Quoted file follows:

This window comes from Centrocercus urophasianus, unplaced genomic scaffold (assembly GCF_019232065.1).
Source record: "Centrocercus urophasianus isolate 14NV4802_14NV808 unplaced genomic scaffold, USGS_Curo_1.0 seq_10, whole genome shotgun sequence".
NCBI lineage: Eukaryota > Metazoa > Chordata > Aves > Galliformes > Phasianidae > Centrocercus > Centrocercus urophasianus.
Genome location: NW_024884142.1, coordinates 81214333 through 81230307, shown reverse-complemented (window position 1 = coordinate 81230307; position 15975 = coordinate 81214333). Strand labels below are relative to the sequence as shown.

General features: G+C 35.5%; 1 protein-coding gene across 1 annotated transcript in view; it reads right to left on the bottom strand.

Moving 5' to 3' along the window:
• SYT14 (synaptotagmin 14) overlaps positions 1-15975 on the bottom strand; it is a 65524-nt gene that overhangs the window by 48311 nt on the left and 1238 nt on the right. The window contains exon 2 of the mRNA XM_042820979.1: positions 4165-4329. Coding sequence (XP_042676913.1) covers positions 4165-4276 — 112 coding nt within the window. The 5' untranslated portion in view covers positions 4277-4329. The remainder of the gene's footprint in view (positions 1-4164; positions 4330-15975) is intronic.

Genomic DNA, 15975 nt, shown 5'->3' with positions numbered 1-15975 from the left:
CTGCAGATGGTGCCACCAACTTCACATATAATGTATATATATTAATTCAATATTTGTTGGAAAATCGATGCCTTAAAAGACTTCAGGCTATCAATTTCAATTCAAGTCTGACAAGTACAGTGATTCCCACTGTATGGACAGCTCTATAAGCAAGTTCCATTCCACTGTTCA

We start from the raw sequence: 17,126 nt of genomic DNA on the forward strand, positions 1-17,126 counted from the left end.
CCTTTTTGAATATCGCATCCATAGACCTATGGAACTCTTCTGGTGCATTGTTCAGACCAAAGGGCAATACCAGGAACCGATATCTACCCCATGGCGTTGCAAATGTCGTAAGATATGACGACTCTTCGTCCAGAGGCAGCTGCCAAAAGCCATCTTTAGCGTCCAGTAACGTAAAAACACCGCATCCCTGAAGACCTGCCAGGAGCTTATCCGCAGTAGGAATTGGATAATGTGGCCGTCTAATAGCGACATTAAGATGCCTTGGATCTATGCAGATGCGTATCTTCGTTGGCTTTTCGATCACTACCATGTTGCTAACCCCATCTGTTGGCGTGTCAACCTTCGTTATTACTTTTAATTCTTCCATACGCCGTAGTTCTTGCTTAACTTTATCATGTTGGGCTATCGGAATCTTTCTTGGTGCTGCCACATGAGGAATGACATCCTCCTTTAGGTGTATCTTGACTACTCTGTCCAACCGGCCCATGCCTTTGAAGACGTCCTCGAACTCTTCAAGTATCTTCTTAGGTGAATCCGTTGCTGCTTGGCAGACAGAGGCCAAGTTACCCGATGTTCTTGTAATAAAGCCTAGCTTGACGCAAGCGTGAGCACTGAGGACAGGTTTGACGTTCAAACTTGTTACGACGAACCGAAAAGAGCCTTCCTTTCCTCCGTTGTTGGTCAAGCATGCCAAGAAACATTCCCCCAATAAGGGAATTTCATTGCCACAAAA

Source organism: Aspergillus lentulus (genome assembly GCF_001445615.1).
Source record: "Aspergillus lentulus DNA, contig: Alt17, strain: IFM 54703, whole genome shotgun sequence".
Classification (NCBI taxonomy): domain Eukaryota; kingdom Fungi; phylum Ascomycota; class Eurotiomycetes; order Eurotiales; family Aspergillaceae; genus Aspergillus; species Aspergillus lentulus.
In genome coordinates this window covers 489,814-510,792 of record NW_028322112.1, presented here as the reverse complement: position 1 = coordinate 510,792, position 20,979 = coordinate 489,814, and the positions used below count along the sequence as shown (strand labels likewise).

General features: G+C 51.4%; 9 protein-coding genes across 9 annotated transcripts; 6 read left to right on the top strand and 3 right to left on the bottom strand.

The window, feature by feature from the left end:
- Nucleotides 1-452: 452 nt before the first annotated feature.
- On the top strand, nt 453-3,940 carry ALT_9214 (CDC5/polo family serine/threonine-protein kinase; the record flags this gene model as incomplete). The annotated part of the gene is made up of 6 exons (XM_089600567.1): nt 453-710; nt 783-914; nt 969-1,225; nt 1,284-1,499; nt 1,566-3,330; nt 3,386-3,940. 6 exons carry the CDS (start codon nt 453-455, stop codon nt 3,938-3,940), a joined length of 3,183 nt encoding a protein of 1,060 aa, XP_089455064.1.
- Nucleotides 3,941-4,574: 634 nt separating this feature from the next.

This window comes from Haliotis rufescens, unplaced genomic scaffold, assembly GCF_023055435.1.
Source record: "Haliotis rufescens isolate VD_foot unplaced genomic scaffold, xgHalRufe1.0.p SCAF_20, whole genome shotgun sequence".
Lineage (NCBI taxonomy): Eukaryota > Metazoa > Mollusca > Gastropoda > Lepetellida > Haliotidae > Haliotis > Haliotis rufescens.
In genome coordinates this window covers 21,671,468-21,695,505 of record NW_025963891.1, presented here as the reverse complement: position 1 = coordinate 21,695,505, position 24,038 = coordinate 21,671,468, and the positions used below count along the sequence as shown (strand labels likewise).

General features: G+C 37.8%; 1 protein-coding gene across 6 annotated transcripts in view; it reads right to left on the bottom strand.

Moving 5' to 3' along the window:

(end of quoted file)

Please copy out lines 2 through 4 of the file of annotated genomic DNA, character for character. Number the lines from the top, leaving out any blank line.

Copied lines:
Source record: "Centrocercus urophasianus isolate 14NV4802_14NV808 unplaced genomic scaffold, USGS_Curo_1.0 seq_10, whole genome shotgun sequence".
NCBI lineage: Eukaryota > Metazoa > Chordata > Aves > Galliformes > Phasianidae > Centrocercus > Centrocercus urophasianus.
Genome location: NW_024884142.1, coordinates 81214333 through 81230307, shown reverse-complemented (window position 1 = coordinate 81230307; position 15975 = coordinate 81214333). Strand labels below are relative to the sequence as shown.